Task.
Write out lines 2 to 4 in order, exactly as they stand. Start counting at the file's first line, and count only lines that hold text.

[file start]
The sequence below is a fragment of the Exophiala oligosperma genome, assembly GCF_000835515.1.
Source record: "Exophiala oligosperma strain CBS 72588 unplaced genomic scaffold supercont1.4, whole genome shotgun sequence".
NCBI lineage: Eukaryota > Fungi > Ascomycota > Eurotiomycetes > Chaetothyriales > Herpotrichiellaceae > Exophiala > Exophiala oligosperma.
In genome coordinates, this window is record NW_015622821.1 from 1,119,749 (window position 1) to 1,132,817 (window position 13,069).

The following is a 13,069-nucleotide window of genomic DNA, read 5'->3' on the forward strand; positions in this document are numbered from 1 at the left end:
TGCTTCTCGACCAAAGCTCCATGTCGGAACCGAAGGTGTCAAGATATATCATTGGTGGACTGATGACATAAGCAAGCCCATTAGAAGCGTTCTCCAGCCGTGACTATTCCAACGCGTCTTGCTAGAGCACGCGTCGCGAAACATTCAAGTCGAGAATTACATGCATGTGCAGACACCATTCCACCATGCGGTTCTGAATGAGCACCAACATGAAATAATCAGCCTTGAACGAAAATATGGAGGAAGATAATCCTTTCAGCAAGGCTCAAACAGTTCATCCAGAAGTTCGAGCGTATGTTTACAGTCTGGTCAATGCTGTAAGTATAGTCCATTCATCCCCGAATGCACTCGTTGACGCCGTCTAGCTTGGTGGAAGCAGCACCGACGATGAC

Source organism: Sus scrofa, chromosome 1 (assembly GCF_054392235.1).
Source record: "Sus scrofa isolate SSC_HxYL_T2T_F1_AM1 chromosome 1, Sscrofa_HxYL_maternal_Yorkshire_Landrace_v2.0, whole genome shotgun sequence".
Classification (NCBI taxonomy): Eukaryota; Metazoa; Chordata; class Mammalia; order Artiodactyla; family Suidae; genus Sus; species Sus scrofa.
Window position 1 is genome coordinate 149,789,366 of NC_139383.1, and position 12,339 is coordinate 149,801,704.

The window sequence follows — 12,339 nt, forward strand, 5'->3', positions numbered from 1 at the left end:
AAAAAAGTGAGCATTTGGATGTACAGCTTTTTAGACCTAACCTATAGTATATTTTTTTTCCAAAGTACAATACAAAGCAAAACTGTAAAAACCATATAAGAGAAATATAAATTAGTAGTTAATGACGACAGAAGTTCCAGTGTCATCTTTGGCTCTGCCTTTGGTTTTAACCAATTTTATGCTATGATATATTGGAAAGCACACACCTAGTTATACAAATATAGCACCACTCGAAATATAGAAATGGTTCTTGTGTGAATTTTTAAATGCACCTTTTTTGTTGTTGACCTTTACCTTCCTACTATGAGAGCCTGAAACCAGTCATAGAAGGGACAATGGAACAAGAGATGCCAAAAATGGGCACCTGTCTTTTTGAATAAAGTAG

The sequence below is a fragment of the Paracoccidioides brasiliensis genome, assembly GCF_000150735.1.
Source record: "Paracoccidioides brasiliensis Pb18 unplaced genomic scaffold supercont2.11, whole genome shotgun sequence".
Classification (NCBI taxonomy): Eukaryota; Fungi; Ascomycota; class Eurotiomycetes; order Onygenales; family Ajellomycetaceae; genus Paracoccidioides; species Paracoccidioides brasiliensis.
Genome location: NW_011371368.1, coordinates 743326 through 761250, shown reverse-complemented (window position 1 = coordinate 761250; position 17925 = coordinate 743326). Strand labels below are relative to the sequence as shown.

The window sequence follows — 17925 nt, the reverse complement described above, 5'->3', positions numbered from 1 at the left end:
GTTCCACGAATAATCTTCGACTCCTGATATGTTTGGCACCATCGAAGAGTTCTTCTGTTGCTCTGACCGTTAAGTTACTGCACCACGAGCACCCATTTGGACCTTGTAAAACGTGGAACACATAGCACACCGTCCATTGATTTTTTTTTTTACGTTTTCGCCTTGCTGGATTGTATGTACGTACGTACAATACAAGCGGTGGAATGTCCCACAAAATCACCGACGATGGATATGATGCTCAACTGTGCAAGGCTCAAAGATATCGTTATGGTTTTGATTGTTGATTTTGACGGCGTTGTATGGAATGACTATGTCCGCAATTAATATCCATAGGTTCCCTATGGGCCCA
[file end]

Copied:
Source record: "Exophiala oligosperma strain CBS 72588 unplaced genomic scaffold supercont1.4, whole genome shotgun sequence".
NCBI lineage: Eukaryota > Fungi > Ascomycota > Eurotiomycetes > Chaetothyriales > Herpotrichiellaceae > Exophiala > Exophiala oligosperma.
In genome coordinates, this window is record NW_015622821.1 from 1,119,749 (window position 1) to 1,132,817 (window position 13,069).